The Journalism and Sports Program offers a minor (18 credit hours) that every Morehouse student can take, regardless of his major. The minor is designed to provide a foundation in the principles of print journalism. All students can choose journalism courses as electives. Even if a student doesn’t want to become a journalist, your writing will become clearer, more concise, and better organized.
This is a general journalism program, meaning that students with a wide variety of interests – politics, entertainment, societal issues, science, race and gender, the law – will be able to explore them through story assignments and class discussions. Also, as its founders Spike Lee ’79 and Ralph Wiley desired, this is one of the nation’s few journalism programs that emphasizes sports. This emphasis helps prepare students for careers throughout the sports industry, such as being a player’s agent.
STEP 1: Take English 258 Basic News Writing, the introductory course
STEP 2: After completing the introductory course with a C or better, take any of the three other required courses – English 378 Sports Reporting, English 388 New Media Technology or English 368 Advanced News Writing: Crafting the Complex Article. Students who sign up for the minor must take all four courses before they graduate.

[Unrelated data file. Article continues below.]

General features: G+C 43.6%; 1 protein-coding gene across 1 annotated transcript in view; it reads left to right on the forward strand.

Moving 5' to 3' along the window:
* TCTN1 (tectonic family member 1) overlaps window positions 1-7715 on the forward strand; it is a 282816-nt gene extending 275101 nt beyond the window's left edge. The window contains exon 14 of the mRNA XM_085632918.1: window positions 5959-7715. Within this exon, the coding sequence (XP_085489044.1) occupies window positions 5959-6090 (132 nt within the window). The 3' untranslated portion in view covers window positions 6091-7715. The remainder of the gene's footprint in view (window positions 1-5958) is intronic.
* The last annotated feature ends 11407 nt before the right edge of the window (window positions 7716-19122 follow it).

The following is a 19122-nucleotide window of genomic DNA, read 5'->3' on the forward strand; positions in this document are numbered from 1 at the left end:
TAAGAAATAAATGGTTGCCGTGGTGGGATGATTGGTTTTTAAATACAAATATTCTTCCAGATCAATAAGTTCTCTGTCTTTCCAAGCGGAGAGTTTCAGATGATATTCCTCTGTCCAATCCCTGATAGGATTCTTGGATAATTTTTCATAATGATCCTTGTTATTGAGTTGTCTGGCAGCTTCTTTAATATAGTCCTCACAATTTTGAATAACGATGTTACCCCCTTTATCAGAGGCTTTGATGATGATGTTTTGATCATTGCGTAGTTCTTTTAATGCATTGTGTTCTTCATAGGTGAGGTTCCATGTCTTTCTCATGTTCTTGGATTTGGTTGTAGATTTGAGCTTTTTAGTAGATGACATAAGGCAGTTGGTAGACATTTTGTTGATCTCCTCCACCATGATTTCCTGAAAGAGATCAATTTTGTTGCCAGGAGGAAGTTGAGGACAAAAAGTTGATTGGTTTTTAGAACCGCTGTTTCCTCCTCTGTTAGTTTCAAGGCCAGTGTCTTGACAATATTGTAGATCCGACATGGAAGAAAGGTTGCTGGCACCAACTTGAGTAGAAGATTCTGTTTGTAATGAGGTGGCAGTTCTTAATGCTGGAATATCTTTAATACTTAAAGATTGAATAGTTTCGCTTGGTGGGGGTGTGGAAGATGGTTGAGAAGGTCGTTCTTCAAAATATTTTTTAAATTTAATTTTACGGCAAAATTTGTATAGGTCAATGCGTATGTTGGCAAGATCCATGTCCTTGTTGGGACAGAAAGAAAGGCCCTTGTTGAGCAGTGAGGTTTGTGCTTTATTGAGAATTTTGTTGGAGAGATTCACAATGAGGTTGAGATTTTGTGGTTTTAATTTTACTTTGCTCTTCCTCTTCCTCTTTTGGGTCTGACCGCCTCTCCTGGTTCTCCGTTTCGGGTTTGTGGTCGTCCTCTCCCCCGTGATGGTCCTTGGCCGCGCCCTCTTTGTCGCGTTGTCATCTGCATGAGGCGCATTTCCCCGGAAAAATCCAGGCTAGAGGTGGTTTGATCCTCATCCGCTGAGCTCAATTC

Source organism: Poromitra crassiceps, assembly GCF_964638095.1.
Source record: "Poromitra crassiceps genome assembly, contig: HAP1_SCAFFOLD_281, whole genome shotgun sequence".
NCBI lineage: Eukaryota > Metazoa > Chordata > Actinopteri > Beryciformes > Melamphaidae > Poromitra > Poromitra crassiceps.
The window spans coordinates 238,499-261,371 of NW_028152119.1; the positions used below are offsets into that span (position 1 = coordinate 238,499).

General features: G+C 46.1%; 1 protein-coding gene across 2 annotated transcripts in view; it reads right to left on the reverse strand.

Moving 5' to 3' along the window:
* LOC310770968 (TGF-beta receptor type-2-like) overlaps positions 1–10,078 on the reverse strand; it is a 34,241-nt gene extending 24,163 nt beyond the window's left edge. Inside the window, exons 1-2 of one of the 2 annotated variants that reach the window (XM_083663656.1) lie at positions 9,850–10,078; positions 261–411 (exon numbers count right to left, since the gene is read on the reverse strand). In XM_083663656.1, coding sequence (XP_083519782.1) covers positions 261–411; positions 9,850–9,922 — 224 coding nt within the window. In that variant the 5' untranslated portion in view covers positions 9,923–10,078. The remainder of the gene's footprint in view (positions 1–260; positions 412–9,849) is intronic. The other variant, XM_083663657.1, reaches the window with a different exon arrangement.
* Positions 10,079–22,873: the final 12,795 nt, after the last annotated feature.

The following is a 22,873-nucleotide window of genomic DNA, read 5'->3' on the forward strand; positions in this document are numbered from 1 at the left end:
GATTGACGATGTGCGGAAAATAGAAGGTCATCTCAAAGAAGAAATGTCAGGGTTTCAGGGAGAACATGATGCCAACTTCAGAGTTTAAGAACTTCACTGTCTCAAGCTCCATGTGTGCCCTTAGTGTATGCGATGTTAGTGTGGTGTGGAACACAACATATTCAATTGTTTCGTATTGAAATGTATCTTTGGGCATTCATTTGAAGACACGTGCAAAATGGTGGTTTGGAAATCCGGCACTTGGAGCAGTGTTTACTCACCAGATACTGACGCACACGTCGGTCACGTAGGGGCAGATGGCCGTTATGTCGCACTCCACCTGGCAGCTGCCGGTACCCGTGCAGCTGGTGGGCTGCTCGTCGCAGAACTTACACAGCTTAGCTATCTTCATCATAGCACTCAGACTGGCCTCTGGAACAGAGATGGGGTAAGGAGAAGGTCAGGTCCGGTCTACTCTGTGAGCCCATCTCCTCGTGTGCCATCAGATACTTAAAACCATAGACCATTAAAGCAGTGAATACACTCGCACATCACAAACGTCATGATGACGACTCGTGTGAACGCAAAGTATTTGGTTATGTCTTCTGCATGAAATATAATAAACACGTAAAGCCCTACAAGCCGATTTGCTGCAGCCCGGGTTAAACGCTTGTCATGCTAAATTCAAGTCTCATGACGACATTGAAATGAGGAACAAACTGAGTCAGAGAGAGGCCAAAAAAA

Total required credits: 12 hours
STEP 3: The remaining 6 credit hours for the minor can consist of:
a. A journalism or sports-related internship and any journalism elective, or
b. Kinesiology 100 History and Principles of Health and Physical Education. and any journalism elective listed below:
- Economics 202 Principles of Microeconomics
- History 222 African American History since 1865
- Kinesiology 162 Organization and Administration of Health, Physical Education, Recreation, and Athletics
- Philosophy 302 Introduction to Philosophical Ethics
- Political Science 477 African Politics
- Political Science 490 Conﬂict and Conﬂict Resolution
- Psychology 303 Social Psychology
- Sociology 156 Men in Society
Off-campus Learning Opportunities
The classroom extends beyond the campus borders as students are transported to special learning environments, such as:
- Arthur M. Blank Foundation for lectures about politics or education
- Philips Arena to write about an Atlanta Hawks NBA game
- National Association of Black Journalists Convention to network with professional journalists and graduate school admissions counselors
- CNN and Turner Sports broadcast studios